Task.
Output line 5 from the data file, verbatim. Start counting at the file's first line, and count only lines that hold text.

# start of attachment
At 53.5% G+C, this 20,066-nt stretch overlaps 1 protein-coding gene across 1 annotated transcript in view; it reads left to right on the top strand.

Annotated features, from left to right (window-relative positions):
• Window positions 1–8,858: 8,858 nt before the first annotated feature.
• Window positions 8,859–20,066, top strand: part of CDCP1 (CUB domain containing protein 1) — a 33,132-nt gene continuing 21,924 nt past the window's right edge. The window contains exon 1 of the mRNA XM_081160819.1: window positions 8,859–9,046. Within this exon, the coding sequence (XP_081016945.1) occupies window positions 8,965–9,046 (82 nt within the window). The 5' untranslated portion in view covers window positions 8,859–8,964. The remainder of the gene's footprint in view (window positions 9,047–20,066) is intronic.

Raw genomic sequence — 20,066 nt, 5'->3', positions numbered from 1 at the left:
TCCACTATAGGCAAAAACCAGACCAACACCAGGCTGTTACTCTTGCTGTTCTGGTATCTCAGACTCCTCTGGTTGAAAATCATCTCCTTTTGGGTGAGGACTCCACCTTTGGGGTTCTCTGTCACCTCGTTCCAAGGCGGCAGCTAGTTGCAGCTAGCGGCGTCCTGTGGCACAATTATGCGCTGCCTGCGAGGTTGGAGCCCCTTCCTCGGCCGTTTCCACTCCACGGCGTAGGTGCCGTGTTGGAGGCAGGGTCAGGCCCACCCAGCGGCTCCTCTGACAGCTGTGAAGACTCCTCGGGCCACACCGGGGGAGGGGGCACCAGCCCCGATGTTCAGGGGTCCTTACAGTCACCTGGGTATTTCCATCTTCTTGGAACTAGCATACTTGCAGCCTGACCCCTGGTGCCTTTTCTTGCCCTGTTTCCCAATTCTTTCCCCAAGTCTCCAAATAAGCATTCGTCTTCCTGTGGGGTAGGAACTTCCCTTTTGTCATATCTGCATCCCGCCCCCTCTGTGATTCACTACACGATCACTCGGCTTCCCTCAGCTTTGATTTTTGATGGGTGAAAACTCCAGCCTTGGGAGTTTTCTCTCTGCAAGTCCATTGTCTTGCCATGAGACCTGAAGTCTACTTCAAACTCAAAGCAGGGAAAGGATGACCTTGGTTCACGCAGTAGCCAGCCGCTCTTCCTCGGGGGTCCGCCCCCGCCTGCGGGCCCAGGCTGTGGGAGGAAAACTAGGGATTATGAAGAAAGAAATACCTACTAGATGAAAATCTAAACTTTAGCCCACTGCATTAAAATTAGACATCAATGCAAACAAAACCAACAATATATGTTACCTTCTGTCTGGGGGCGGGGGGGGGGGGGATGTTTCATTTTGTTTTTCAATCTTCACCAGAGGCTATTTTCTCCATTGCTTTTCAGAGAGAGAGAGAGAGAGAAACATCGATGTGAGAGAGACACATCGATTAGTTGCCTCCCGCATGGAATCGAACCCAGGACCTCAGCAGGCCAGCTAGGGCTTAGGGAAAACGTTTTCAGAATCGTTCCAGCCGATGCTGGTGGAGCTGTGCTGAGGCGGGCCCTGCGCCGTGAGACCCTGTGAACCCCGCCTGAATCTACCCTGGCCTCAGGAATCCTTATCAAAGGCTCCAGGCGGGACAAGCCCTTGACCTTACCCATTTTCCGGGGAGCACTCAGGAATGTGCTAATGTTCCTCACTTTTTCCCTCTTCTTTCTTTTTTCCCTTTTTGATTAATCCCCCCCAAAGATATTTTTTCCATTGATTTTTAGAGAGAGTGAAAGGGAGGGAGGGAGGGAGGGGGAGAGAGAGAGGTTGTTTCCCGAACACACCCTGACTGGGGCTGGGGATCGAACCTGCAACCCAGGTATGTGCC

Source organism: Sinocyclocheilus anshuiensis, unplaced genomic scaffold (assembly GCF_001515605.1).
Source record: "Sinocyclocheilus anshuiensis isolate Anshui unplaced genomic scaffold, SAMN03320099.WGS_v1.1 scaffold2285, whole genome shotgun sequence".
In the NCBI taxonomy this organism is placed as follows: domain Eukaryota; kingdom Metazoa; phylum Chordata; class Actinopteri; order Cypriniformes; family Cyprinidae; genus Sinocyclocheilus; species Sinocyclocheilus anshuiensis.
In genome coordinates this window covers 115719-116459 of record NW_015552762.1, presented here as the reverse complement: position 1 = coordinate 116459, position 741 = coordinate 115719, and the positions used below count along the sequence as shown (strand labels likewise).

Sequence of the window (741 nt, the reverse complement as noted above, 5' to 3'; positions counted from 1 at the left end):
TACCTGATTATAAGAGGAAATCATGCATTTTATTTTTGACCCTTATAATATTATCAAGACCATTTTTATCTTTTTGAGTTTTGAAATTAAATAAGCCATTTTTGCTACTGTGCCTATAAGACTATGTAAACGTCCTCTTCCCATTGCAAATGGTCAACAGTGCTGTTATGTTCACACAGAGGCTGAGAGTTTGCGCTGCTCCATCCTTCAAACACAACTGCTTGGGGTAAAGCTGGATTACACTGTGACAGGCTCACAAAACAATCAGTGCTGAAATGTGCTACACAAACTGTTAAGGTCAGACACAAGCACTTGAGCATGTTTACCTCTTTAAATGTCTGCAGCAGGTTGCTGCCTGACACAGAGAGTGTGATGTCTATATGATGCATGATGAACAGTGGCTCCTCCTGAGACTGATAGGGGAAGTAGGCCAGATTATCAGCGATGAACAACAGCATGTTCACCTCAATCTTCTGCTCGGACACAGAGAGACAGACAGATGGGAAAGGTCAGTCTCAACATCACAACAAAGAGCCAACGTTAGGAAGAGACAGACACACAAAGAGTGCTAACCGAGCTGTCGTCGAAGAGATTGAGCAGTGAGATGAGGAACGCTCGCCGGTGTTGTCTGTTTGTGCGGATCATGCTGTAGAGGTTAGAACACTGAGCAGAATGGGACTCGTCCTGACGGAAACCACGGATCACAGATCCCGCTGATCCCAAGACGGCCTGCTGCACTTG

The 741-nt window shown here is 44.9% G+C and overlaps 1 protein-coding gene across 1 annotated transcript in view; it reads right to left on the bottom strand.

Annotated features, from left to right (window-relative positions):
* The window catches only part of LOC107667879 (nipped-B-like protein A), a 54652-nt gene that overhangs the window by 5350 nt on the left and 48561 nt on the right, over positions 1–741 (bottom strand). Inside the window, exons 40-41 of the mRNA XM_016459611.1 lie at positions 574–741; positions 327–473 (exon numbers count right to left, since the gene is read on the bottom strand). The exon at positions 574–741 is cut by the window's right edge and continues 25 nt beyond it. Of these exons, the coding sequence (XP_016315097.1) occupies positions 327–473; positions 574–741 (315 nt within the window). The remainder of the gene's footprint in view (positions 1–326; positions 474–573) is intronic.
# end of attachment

Raw genomic sequence — 20,066 nt, 5'->3', positions numbered from 1 at the left: